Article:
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Mozambique heads into election, new party protests

Mozambique heads into election, new party protests

Mozambique's ruling party faced questions Tuesday about its commitment to democracy on the eve of the country's general elections, with a presidential candidate saying the elections commission is being used to squash his new party's chances of winning parliamentary seats.
Daviz Simango was allowed on the presidential ballot, but his nine-month-old Mozambique Democratic Party was excluded from running in nine of the 13 parliamentary regions also being contested on Wednesday. He accuses Frelimo, the party that has won every vote since Mozambique's first multiparty election in 1994, of using the National Elections Commission to crush an emerging rival party.
The elections commission says there were problems with the party's filing papers. Simango denies the documents were flawed.
"They don't want us to stand in all the constituencies for fear we will win," Simango declared on the campaign trail.
With charges and countercharges flying, the elections commission held a meeting of foreign diplomats last month to assure the international community that democracy is not threatened in this African nation and that it is not taking orders from Frelimo.
Simango's party went to Mozambique's Constitutional Council, which has the final word on electoral disputes, to fight the election commission's decision but the council rejected the appeal.
"We have to accept what is decided by those who rule this country," MDM spokesman Jose Manuel Sousa told The Associated Press on Tuesday, bitterly underscoring the party's belief that the elections commissions is doing Frelimo's bidding.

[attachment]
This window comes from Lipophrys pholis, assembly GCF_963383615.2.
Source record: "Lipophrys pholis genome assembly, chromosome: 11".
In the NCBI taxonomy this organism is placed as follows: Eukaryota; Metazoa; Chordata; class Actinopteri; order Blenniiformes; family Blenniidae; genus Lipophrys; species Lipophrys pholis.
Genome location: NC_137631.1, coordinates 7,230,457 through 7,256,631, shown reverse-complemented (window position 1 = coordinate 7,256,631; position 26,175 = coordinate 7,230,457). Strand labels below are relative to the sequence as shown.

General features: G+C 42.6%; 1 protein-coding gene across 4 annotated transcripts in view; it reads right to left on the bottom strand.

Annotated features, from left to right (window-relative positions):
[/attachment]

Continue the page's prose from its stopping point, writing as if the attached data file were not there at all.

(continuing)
Simango, a 43-year-old engineer who was mayor in Mozambique's second city of Beira, in central Mozambique, accuses the government of developing the southern region where the party had its power base during the 1975-1992 civil war and where the capital is located. He said the government is neglecting the rest of the country, which lies along the southeastern edge of Africa along the Indian Ocean.
"We want to change this scenario," says Simango, whose party's slogan is: "Mozambique for all."
After winning independence from Portugal in 1975, Mozambique fell into a devastating war between Frelimo, which was then a Marxist guerrilla group, and Renamo, which was backed by neighboring South Africa's apartheid government. Frelimo is a Portuguese acronym for the Front for the Liberation of Mozambique while Renamo is an acronym for Mozambique National Resistance.
Since a U.N.-brokered peace accord ended the war, Mozambique has been admired for its political stability, economic recovery and post-conflict reconstruction.
President Armando Guebuza is expected to ride this popularity to re-election on Wednesday. His main rival is Afonso Dhlakama of Renamo.
Economic reforms instituted by Frelimo, which years ago jettisoned Marxism and embraced free-market capitalism, have delivered growth rates as high as 10 percent per year, making it the world's fastest-growing economy at one point, even though much of the country still lives in poverty.
GDP grew by 7 percent in the first six months of 2009 but the effects of the global financial crisis are starting to show. Mozambican exports fell from $543 million in 2008 to $348 million this year. Officials said a collapse in the price of aluminum is to blame.
Dhlakama, 56, says he won't seek the presidency again if he's defeated again this time.
Nineteen parties are taking part in Wednesday's presidential, parliamentary and provincial assemblies elections. Results are expected Nov. 1.


Updated : 2021-06-18 11:09 GMT+08:00